UK museums profit from recession

Survey by the Art Fund reveals many are benefiting from discounted acquisitions

LONDON. A survey by the Art Fund released on 29 April shows that UK museums and galleries are purchasing acquisitions at a considerable discount, thanks to the recession. In a survey of just over 300 museums (one-fifth of the total), half had made purchases in the past six months. Of these, 58% had got a better-than-expected museum discount or had paid less than anticipated at auction.

Among respondents was Falmouth Art Gallery, which had wanted to buy Charles Hemy’s Along Shore Fishermen, 1890, a local scene. Although the Bonhams auction estimate was £20,000 to £30,000, a Hemy of this quality had gone for over £100,000 in February last year. Falmouth was therefore advised it could bid to £48,000, and successfully raised this sum. The auction took place on 16 September 2008, the day after the Lehman Brothers collapse, and bidding was slack. Falmouth successfully bought the Hemy at the low estimate.

Nottingham City Museums and Galleries was at Frieze last October, where their curator saw Sam Taylor-Wood’s Escape Artist (Multicoloured), 2008, which was on sale at White Cube for £35,000. A 15% discount was negotiated, for a sale to a museum. Art prices fell, and when the deal was finalised in January, a further discount was agreed, bringing the cost down to £22,000. The photograph has just gone on ­display in the galleries at Nottingham Castle.

The survey also looked at the wider issue of how museums and galleries are faring during the recession. Visitor numbers are up, possibly because people are taking holidays in the UK, rather than travelling abroad. Some 35% of museums enjoyed an increase in numbers compared with the same period a year ago, although 21% suffered a decline (the remainder were either steady or do not count numbers).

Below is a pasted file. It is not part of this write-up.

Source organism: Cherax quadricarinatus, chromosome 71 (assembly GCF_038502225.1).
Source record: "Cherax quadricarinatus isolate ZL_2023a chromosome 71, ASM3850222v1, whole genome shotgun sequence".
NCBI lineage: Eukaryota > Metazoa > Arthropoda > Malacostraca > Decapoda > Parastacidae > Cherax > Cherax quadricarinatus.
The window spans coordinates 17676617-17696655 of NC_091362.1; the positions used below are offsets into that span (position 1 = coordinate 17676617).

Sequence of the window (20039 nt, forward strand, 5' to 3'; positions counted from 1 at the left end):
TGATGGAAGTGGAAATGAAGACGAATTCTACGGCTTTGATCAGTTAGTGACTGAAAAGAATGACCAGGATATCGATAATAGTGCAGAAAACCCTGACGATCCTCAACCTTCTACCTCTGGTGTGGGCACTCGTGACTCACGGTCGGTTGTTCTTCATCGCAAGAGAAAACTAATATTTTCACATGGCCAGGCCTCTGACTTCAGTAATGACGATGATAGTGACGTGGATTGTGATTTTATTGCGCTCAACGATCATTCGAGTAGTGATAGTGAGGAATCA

More difficult to interpret are figures on budgets and the workforces. Sixty-five per cent of museums said that they had seen a reduction in their budget, which is difficult to understand, since the majority in the survey were national or local authority museums, whose budgets for the year are set in advance (which would have been before the recession). However, it is possible that museum administrators are curbing expenditure in anticipation of future budget cuts.

A major regional gallery in the north of England reported that despite having just had its best ever year for visitors, its core funding from the local authority would be cut from April. “We are also concerned about the negative impact of the recession on other sources of funding, because almost half of our income comes from outside the local authority,” it explained.

Twenty-four per cent of museums said they had experienced an expansion of their workforce, which is a surprising response, and at variance with the fact that budgets appear to be being cut. The Art Fund believes that this is because museums may have misinterpreted the question and taken into account volunteers, who are increasingly being taken on to replace paid staff. Fifteen per cent of museums reported redundancies.

Interestingly, sponsorship does not seem as badly affected as has been feared. Although 22% of museums have suffered a fall, 14% actually had an increase (with the remainder either seeing no change or not seeking sponsorship). However, this relatively bright picture may be because sponsorship deals are arranged some months in advance, and had therefore been committed before the recession.

The Art Fund intends to repeat its recession survey in six months’ time, and comparison with the initial results should be revealing.

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5 Jan 11
20:27 CET


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